By Ian Ash
I have heard many people say that this last lockdown has been the worst for them and with all of us in Melbourne well and truly over these, looking forward to spending time with loved ones at Christmas is something we will all be cherishing.
As we head into the last few working weeks of this year, this is the perfect opportunity to take stock of our businesses and reflect on those that have helped us get through.
As you think about this, you will realise that there are likely to be a number of people that helped you over the course of the year: customers, suppliers, partners, your family and of course your staff.
Christmas is a great time to acknowledge those that have helped but of course it should not be the only time that this is done. For a business, the most important people to thank are your staff since as
Richard Branson says: “Clients do not come first. Employees come first. If you take care of your employees, they will take care of the clients”.
Makes sense doesn’t it? So what’s the best way to do this? Well, the good news is that you do not need to spend a huge amount of money.
If you look at surveys on what matters most to people about a job, money usually comes in at number three.
Yes, of course it is important, but there are usually two other items that trump this: ‘recognition’ or ‘achievement’ is usually number two and ‘doing something worthwhile’ is usually the number one reason people come to work.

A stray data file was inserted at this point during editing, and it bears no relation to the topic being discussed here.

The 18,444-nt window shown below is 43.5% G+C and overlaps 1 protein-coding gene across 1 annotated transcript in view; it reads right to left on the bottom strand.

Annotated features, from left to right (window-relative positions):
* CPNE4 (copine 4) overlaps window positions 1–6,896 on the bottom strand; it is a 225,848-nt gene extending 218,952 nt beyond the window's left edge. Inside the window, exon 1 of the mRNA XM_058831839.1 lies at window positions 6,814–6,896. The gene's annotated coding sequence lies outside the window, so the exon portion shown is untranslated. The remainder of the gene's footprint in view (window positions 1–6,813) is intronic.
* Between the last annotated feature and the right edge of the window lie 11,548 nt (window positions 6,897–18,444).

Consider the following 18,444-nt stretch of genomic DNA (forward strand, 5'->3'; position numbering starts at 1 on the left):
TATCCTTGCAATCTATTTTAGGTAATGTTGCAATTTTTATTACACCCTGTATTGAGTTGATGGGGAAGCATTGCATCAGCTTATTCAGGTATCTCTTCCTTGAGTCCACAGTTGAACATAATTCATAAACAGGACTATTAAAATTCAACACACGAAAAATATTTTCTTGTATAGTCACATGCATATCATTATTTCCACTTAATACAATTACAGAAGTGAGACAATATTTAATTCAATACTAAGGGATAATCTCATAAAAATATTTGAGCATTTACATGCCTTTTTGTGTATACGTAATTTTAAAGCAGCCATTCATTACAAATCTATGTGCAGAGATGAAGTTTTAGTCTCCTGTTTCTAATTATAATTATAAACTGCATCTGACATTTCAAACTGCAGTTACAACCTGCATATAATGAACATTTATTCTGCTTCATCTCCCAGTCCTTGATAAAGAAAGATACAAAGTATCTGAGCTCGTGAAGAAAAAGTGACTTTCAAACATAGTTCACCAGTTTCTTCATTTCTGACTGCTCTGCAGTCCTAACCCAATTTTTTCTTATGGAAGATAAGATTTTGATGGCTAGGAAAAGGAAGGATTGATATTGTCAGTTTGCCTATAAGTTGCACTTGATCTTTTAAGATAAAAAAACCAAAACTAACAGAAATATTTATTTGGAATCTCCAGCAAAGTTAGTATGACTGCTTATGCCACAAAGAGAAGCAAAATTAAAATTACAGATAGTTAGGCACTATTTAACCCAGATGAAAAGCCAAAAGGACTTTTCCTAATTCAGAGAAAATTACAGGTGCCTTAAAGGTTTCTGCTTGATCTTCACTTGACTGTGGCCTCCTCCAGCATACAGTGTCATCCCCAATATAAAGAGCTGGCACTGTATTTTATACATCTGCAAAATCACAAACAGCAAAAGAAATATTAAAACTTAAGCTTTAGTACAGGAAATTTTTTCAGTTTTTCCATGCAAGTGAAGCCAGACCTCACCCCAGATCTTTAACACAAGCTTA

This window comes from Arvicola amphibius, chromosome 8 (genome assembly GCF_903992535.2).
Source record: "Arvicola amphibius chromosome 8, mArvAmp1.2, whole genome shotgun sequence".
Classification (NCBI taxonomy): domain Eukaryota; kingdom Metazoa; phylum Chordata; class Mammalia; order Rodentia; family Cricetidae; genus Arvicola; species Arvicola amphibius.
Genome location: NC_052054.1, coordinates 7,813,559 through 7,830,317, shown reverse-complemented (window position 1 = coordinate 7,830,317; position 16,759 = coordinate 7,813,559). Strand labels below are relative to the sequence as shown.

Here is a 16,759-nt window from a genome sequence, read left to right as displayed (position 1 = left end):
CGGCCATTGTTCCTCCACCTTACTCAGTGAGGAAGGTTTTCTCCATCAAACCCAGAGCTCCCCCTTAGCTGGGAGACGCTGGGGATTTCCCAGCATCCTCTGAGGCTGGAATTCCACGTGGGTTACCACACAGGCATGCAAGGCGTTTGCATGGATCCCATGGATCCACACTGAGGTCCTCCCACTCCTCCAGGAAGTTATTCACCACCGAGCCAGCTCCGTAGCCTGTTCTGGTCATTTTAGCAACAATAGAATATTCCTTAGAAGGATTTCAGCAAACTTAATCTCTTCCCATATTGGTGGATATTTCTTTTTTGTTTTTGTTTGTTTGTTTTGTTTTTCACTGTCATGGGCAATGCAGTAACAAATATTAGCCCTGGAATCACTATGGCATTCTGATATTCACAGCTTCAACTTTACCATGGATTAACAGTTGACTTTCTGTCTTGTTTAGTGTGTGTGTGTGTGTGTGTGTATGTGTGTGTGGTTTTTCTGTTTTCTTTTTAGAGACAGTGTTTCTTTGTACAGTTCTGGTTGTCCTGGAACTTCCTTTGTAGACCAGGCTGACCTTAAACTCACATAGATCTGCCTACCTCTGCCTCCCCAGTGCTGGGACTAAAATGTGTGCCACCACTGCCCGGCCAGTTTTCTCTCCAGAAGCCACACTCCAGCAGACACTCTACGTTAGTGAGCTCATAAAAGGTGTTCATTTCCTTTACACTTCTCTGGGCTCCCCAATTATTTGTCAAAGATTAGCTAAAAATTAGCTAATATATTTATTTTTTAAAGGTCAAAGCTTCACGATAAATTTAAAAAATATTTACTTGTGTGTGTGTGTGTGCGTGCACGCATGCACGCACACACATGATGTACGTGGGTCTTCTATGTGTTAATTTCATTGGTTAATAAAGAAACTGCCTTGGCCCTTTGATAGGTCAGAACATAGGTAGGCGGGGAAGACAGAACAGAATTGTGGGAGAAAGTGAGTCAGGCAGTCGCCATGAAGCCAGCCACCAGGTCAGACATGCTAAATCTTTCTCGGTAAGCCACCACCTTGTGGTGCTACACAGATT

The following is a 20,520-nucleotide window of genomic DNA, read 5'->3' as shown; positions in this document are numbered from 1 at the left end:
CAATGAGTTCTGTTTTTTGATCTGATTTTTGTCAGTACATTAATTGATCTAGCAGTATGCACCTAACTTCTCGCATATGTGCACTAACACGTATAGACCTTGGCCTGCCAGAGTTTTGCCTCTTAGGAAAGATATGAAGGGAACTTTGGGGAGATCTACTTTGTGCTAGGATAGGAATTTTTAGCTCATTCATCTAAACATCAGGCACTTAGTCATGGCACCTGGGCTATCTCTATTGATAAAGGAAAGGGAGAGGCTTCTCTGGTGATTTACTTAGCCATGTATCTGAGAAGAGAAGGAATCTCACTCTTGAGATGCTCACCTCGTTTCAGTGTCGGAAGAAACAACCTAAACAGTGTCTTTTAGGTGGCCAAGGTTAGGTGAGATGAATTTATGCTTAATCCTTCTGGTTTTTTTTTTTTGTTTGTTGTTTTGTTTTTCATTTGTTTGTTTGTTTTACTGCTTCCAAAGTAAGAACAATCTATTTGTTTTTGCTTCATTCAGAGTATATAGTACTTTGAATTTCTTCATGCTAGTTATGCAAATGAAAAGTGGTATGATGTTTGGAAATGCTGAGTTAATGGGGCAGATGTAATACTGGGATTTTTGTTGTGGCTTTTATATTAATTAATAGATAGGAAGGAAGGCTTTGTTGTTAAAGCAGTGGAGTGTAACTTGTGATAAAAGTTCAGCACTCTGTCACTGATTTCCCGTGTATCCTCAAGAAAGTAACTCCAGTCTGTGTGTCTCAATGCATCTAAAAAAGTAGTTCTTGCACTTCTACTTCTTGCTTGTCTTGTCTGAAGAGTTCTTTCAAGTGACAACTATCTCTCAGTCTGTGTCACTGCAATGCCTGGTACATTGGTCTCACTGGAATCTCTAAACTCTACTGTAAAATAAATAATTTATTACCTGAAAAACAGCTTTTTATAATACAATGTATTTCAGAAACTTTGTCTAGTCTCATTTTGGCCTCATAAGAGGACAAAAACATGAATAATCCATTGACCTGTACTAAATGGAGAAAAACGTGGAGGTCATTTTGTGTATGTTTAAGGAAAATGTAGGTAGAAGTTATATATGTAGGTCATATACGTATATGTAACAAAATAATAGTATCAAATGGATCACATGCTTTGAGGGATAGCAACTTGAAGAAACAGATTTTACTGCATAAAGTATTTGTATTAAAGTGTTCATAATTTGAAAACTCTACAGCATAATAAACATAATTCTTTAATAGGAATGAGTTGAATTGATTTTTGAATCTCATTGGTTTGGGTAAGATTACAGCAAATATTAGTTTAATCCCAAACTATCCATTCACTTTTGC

However, if you think about it, these top reasons are almost inextricably linked: a key way to know you are doing something worthwhile is to receive feedback that underpins the value of what you bring.
Christmas provides a great opportunity to provide due recognition which may or may not be accompanied by something tangible at this time of year, but of course if it is not the only time to recognise staff contribution.
There are likely to be many opportunities to do this during the year when an individual or team may go the extra mile to ensure that a job is completed well. When providing recognition under such situations, there are two key aspects to making sure that this is done properly:
1. Make sure that the recognition is done in a timely manner. Referring back to something that was done weeks ago runs the risk of looking like an after-thought.
2. The recognition must be specific.
The last item is particularly important since simply stating “good job” or “nice work” without stating what you specifically appreciated about the contribution runs the risk of coming across as hollow.
So thinking about what it is you specifically appreciated (extra effort, innovative solution, special teamwork, major contribution etc) that made this particularly noteworthy and ensuring that the receiving party knows why you appreciated this so much.
Stephen R. Covey (author of ‘The Seven Habits of Highly Effective People’) describes recognition as one of the deposits into an “emotional bank account” and the more deposits that are made, the more trust builds between parties. However, it is important to remember that these deposits must be sincere since although it is good to do this regularly, emotional deposits are much more a function of quality than of volume.
Thank you for reading!
Ian Ash is the managing director for OrgMent Business Solutions.